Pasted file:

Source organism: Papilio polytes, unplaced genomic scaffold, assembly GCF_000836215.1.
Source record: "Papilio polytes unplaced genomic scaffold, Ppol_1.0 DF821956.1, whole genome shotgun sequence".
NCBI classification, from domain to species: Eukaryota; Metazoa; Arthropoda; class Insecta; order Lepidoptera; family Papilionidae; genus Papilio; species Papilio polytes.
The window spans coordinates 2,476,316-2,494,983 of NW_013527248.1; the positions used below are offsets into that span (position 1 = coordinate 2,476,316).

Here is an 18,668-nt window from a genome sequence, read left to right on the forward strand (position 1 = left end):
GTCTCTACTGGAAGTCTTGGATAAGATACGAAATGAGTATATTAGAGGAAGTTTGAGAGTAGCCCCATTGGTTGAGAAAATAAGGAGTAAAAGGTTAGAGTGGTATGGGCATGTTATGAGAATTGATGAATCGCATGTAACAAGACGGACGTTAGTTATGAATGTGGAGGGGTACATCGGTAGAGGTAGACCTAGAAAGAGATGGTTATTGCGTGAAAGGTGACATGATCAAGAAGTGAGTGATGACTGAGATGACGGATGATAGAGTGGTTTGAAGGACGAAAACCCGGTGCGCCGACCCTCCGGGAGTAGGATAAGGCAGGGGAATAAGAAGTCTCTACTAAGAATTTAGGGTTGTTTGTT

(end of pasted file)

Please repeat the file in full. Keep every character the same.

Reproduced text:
Source organism: Papilio polytes, unplaced genomic scaffold, assembly GCF_000836215.1.
Source record: "Papilio polytes unplaced genomic scaffold, Ppol_1.0 DF821956.1, whole genome shotgun sequence".
NCBI classification, from domain to species: Eukaryota; Metazoa; Arthropoda; class Insecta; order Lepidoptera; family Papilionidae; genus Papilio; species Papilio polytes.
The window spans coordinates 2,476,316-2,494,983 of NW_013527248.1; the positions used below are offsets into that span (position 1 = coordinate 2,476,316).

Here is an 18,668-nt window from a genome sequence, read left to right on the forward strand (position 1 = left end):
GTCTCTACTGGAAGTCTTGGATAAGATACGAAATGAGTATATTAGAGGAAGTTTGAGAGTAGCCCCATTGGTTGAGAAAATAAGGAGTAAAAGGTTAGAGTGGTATGGGCATGTTATGAGAATTGATGAATCGCATGTAACAAGACGGACGTTAGTTATGAATGTGGAGGGGTACATCGGTAGAGGTAGACCTAGAAAGAGATGGTTATTGCGTGAAAGGTGACATGATCAAGAAGTGAGTGATGACTGAGATGACGGATGATAGAGTGGTTTGAAGGACGAAAACCCGGTGCGCCGACCCTCCGGGAGTAGGATAAGGCAGGGGAATAAGAAGTCTCTACTAAGAATTTAGGGTTGTTTGTT